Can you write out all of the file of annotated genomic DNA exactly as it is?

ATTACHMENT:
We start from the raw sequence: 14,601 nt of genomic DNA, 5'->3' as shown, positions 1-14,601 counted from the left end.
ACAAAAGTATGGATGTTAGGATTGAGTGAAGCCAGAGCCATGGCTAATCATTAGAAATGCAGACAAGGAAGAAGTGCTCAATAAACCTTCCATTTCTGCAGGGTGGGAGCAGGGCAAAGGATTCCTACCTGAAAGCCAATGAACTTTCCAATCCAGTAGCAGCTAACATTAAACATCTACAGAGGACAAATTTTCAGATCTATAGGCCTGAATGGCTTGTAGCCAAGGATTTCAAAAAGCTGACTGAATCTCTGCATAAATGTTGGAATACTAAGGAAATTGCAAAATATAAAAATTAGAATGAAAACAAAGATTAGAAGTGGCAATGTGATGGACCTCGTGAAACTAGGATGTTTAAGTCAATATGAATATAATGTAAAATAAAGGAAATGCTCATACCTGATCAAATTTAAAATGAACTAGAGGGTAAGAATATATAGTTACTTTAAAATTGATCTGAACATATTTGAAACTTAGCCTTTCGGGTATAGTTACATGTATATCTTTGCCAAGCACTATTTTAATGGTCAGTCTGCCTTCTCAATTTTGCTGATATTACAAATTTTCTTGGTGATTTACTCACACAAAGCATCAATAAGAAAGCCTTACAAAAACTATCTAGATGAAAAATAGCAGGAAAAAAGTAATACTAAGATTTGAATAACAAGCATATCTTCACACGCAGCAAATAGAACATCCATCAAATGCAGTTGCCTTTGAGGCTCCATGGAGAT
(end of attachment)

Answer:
We start from the raw sequence: 14,601 nt of genomic DNA, 5'->3' as shown, positions 1-14,601 counted from the left end.
ACAAAAGTATGGATGTTAGGATTGAGTGAAGCCAGAGCCATGGCTAATCATTAGAAATGCAGACAAGGAAGAAGTGCTCAATAAACCTTCCATTTCTGCAGGGTGGGAGCAGGGCAAAGGATTCCTACCTGAAAGCCAATGAACTTTCCAATCCAGTAGCAGCTAACATTAAACATCTACAGAGGACAAATTTTCAGATCTATAGGCCTGAATGGCTTGTAGCCAAGGATTTCAAAAAGCTGACTGAATCTCTGCATAAATGTTGGAATACTAAGGAAATTGCAAAATATAAAAATTAGAATGAAAACAAAGATTAGAAGTGGCAATGTGATGGACCTCGTGAAACTAGGATGTTTAAGTCAATATGAATATAATGTAAAATAAAGGAAATGCTCATACCTGATCAAATTTAAAATGAACTAGAGGGTAAGAATATATAGTTACTTTAAAATTGATCTGAACATATTTGAAACTTAGCCTTTCGGGTATAGTTACATGTATATCTTTGCCAAGCACTATTTTAATGGTCAGTCTGCCTTCTCAATTTTGCTGATATTACAAATTTTCTTGGTGATTTACTCACACAAAGCATCAATAAGAAAGCCTTACAAAAACTATCTAGATGAAAAATAGCAGGAAAAAAGTAATACTAAGATTTGAATAACAAGCATATCTTCACACGCAGCAAATAGAACATCCATCAAATGCAGTTGCCTTTGAGGCTCCATGGAGAT